How does this happen? Only through His grace, only by His power. We are going to walk through this little book and I want to show this to you. I want to prove that grace changes everything. And if you remember from last week, we looked at point number one last week.

1.  Grace transforms your life  Verses 4 to 7

We saw that Philemon’s life had been radically altered since his conversion. So much so, that the church met in his home and he was well-known for refreshing the saints in verse 7. And the hallmarks of his life, according to verse 5 were faith and love–faith in Christ and love for all the saints. He trusted God fully in all of his life and he loved others selflessly. And in his life, grace changed everything. Before we move on, let’s read the text together once more.

Paul, a prisoner of Christ Jesus, and Timothy our brother, to Philemon our beloved brother and fellow worker, 2and to Apphia our sister, and to Archippus our fellow soldier, and to the church in your house: 3Grace to you and peace from God our Father and the Lord Jesus Christ.

4I thank my God always, making mention of you in my prayers, 5because I hear of your love and of the faith which you have toward the Lord Jesus and toward all the saints; 6and I pray that the fellowship of your faith may become effective through the knowledge of every good thing which is in you for Christ’s sake. 7For I have come to have much joy and comfort in your love, because the hearts of the saints have been refreshed through you, brother.

8Therefore, though I have enough confidence in Christ to order you to do what is proper, 9yet for love’s sake I rather appeal to you—since I am such a person as Paul, the aged, and now also a prisoner of Christ Jesus— 10I appeal to you for my child Onesimus, whom I have begotten in my imprisonment, 11who formerly was useless to you, but now is useful both to you and to me. 12I have sent him back to you in person, that is, sending my very heart, 13whom I wished to keep with me, so that on your behalf he might minister to me in my imprisonment for the gospel; 14but without your consent I did not want to do anything, so that your goodness would not be, in effect, by compulsion but of your own free will. 15For perhaps he was for this reason separated from you for a while, that you would have him back forever, 16no longer as a slave, but more than a slave, a beloved brother, especially to me, but how much more to you, both in the flesh and in the Lord.

17If then you regard me a partner, accept him as you would me. 18But if he has wronged you in any way or owes you anything, charge that to my account; 19I, Paul, am writing this with my own hand, I will repay it (not to mention to you that you owe to me even your own self as well). 20Yes, brother, let me benefit from you in the Lord; refresh my heart in Christ.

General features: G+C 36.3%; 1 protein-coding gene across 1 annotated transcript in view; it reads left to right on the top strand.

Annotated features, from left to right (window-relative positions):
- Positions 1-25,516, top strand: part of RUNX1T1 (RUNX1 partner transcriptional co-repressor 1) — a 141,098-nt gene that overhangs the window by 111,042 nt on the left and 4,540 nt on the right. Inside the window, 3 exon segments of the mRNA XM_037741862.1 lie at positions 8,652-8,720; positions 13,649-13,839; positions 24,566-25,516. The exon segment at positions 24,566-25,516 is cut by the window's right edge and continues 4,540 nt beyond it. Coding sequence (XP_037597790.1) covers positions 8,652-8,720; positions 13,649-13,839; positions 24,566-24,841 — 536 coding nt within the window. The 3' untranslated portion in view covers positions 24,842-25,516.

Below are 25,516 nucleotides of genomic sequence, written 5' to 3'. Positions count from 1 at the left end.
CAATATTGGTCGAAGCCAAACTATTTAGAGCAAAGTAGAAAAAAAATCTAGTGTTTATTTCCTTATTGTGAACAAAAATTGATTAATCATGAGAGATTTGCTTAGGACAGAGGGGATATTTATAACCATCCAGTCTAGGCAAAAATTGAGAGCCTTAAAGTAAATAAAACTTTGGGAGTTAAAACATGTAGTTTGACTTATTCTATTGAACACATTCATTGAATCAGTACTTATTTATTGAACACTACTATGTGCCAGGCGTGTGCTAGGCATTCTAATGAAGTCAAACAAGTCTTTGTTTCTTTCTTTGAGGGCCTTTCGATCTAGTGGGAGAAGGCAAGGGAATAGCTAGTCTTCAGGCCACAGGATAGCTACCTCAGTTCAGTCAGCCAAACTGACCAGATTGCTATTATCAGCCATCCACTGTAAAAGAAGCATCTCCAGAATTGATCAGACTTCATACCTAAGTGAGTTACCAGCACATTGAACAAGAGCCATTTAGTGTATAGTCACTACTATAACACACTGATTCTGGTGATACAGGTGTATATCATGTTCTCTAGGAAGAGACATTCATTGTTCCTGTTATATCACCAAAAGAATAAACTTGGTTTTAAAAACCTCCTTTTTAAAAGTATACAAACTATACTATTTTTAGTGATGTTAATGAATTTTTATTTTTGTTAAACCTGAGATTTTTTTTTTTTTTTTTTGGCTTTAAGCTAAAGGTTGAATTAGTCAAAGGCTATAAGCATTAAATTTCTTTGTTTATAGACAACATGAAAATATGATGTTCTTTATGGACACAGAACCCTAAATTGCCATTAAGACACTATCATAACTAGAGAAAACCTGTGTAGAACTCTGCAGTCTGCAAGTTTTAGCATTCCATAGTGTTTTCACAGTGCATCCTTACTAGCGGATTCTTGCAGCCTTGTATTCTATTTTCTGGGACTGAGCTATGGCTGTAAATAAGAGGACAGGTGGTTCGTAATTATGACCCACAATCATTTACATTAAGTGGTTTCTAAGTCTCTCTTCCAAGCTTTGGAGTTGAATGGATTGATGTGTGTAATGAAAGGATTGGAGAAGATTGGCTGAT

21Having confidence in your obedience, I write to you, since I know that you will do even more than what I say.

22At the same time also prepare me a lodging, for I hope that through your prayers I will be given to you.

23Epaphras, my fellow prisoner in Christ Jesus, greets you, 24as do Mark, Aristarchus, Demas, Luke, my fellow workers.

25The grace of the Lord Jesus Christ be with your spirit.”

2.  Grace makes no demands  Verses 8 to 14

Let’s pick it up in verse 8. “Therefore, though I have enough confidence in Christ to order you to do what is proper, 9yet for love’s sake I rather appeal to you—since I am such a person as Paul, the aged, and now also a prisoner of Christ Jesus.” Look at the tone Paul establishes. “I could order you to do the right thing,” he says. “Like a general, I could issue an edict or a command and force your hand. I have apostolic authority, wrote half the New Testament, and am your father in the faith. I could tell you what to do.”

But instead, almost as if his voice goes down to a whisper, verse 9 tells us, “I rather appeal to you.” It is to ask earnestly, to plead, to implore. And what is this ask? Verse 17, the heart of this letter, “Accept him as you would me.” I want to see him restored to you.

And so verse 9, “I rather appeal.” Verse 10, “I appeal.” Why does He make this appeal? Well for one, he loves Onesimus. Verse 10, he calls him his son. Verse 12, he is his very heart. And while he was useless in verse 11, he has become incredibly useful to Paul in verse 13 as he personally ministered to him. And so verse 9 tells us that he appeals for love’s sake. But there is another reason he approaches Philemon this way.

There is a young man who I work with who dealt with everyone the same way. It could have been our best customer or employee, it could have been our worst customer or employee. He was stiff, unyielding, and rigid in his demeanor. As a result, we often had issues. In an effort to help him, I asked him to picture a series of hammers arranged on the table–a small tack hammer for finishing nails, a normal size hammer, a large mallet, all the way up to a 10lb sledgehammer. I asked him, “Which of these do you use when you deal with people?” He stopped to think, smiled, and then answered, “The sledgehammer.” And I asked him, “Does every situation require a sledgehammer?” He got the point.